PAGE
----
Three years OF TEARS
The White family speaks openly about their difficult journey after their youngest daughter, Sophie, was diagnosed with hip dysplasia at the age of six weeks surgeries Sophie had to have numerous
Before Sophie was born the White family consisted of “the three musketeers” – Ben, Eunie and their four-year-old, Lauren. The trio loved the outdoors and spent every opportunity picnicking, going for walks and visiting friends. Sophie, who was born with hip dysplasia, changed the family’s dynamics significantly. This is Eunie’s story.
A Mother’s Instinct
I have polycystic ovarian syndrome (PCOS), which can make falling pregnant difficult. It took Ben and I nine years and three months to fall pregnant with Lauren, and three years of trying for another baby before we conceived again. Sophie entered the world on 12 May 2011 and just hours later I instinctively knew there was something wrong with my little girl. Every time I changed her nappy one of her legs would shake and she wouldn’t stop crying, but when a specialist paediatrician came to see her he insisted she was perfectly healthy. Six weeks later I still felt something just wasn’t right. I made an appointment with a paediatrician that I had worked with during my nursing agency days to get a second opinion. He took one look at Sophie’s hip and could tell right away that she had congenital dysplasia of the hip, otherwise known as CHP. After scans and X-rays confirmed the diagnosis, we were referred to a private physiotherapist and a splint was applied on Sophie. The splint holds the legs in a near-180 degree angle and is designed to assist the joint to start to mature.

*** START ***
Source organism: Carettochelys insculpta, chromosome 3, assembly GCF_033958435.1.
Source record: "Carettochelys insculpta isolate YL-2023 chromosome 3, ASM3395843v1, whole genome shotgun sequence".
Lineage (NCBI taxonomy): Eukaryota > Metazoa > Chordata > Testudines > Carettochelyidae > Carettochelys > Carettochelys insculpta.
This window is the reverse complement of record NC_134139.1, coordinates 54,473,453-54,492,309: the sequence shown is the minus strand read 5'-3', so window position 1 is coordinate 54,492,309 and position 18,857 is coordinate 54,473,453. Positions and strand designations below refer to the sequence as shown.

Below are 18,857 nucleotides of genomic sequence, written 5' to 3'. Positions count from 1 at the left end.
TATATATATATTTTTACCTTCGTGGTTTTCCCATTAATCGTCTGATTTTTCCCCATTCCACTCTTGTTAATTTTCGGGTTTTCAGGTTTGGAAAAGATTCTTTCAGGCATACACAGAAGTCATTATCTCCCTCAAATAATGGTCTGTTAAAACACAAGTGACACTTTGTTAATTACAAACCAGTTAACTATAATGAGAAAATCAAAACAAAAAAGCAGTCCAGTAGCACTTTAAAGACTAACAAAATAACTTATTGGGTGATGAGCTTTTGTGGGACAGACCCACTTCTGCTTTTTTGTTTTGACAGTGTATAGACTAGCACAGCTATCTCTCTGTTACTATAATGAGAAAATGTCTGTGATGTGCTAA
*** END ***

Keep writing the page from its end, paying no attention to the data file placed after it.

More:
It was heartbreaking to see Sophie in the splint, knowing how uncomfortable it was for her (there is a rod at the lower back which links to two leg straps that hold the legs in a “froggy position” over a period of time). It’s not easy looking after a child in a splint – it changes how you hold and feed your baby, and changing a nappy and other simple tasks take twice as long. I was told I could not bath Sophie and this devastated me the most. Bathing is such a great time to bond with your child and I really missed it. It was as if someone had ripped my baby away from me. While the splint is successful for many children with CHP, it failed in Sophie’s case.
Having a baby that is unwell changes how you function. We couldn’t go out as much as we wanted to – Sophie was an unhappy baby and screamed all the time. Some days it was just about survival. I’d often go for a drive to clear my head and end up parking somewhere and crying while hugging the steering wheel. Watching your child go through surgery after surgery is really tough. You wish you could take it on yourself. I was sure at the time people thought, “It’s only hip dysplasia, how bad can it be?” I can vouch that it is a complicated condition if the treatment doesn’t go as planned. In most cases six weeks in a splint is adequate. For Sophie it has been much more complicated.